Other noteworthy collections in the Bradley Center are the collections of Richard Cross, Emmon Clarke, and Herb Carleton. Richard Cross was a freelance photographer documenting the wars in El Salvador and Honduras for Newsweek, the Associated Press, the New York Times, and U.S. News and World Report where he was nominated for a Pulitzer Prize. He was killed along with Dial Torgerson, a Los Angeles Times reporter, when an explosive blast struck their car in 1979. He documented life in the Afro-Columbian community, Palenque de San Basilio, a remarkable community located in the mountains near Cartagena established by runaway slaves that maintained African cultural life well into the end of the 20th century. The Cross collection also contains images of the Masai, and a documentary study of the Mayan refugee camp in Chiapas, Mexico. There are 35,000 prints and negatives in the Cross Collection.
Emmon Clarke was a volunteer photographer for César Chávez and the United Farmworkers during the formative period of the union. The collection documents the strike, union meetings, picketing, fieldwork, boycott efforts and migrant housing camps. The collection includes photographs of Chávez, Dolores Huerta, Julio Hernandez, Richard Chávez, Gilbert Padilla, Luis Valdez, and other leaders of the union as well as the rank and file members.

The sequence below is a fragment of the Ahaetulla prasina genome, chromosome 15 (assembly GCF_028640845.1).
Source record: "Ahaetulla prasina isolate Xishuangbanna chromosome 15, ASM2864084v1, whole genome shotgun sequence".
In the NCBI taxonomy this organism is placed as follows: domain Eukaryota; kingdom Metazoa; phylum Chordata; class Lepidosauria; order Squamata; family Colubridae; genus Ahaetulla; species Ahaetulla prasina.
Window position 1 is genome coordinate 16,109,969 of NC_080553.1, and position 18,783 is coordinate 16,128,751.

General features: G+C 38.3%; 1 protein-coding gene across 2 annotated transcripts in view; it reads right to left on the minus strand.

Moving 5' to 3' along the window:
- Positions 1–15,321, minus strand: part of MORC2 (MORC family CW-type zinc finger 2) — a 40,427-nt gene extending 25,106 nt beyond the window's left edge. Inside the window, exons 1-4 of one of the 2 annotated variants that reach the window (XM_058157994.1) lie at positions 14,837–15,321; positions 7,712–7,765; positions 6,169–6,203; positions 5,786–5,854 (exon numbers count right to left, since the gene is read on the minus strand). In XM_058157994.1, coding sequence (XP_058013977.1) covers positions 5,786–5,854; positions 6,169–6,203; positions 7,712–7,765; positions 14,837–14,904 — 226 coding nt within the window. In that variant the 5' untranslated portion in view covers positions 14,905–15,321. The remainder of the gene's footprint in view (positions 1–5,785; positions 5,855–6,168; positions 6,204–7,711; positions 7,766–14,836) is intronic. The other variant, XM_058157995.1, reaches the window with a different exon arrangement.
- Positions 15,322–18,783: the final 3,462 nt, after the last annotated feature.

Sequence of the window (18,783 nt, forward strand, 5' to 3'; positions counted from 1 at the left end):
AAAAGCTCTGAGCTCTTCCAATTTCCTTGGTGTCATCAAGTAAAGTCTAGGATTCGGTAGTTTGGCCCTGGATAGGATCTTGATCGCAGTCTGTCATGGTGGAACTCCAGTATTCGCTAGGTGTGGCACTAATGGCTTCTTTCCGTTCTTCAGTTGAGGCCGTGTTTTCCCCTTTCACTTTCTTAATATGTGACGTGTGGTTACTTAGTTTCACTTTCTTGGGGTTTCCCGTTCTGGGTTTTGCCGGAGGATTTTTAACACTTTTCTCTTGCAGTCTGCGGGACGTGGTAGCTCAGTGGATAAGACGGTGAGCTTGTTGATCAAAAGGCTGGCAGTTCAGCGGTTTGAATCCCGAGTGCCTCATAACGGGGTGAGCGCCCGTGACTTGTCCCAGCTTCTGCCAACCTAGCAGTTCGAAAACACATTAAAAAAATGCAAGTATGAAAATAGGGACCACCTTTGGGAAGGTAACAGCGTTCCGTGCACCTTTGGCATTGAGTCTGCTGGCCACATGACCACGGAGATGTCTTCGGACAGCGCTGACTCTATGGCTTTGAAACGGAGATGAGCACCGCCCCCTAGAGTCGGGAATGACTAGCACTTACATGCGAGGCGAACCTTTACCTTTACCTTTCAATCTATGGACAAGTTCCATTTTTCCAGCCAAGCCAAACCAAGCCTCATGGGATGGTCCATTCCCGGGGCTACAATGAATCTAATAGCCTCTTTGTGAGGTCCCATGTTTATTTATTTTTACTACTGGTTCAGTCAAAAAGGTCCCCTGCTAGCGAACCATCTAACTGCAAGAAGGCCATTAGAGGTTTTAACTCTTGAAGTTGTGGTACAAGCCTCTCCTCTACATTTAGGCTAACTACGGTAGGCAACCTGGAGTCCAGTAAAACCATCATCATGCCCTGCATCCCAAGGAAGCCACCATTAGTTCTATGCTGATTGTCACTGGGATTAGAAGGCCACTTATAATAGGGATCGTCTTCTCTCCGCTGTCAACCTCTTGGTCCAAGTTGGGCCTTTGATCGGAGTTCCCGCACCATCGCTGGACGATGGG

Herb Carleton started his career at the Green Sheet, which later became the Los Angeles Daily News, where worked until the mid 1980s. The collection is particularly strong in its coverage of school sports in the San Fernando Valley, including high school, community colleges and the San Fernando Valley State College. The collection also includes significant coverage of airplanes, boats, the Ice Capades, and California landscapes and architecture. Carleton was also nominated for a Pulitzer for his photographs of the devastating fire at the Warner Brothers studio in 1953. The collection contains 185,000 prints and negatives.
Photojournalist, Julián Cardona donated his collection of images that capture border issues and economic violence in Mexico. Born in 1960 in Zacatecas, Mexico, Julián Cardona migrated to the border city of Juárez with his family as a small child. He attended school in Juárez, received vocational training, and worked as a technician in the maquiladora industry. In 1991, Cardona returned to Zacatecas to teach basic photography at the Centro Cultural de Zacatecas; two years later, he started his photojournalism career at El Fronterizo and El Diario de Juárez. His photographs inspired the award-winning book, Juárez: The Laboratory of Our Future (Aperture, 1998). His photographs taken inside foreign-owned factories in Juárez were also featured in Camera of Dirt (Aperture 159, 2000).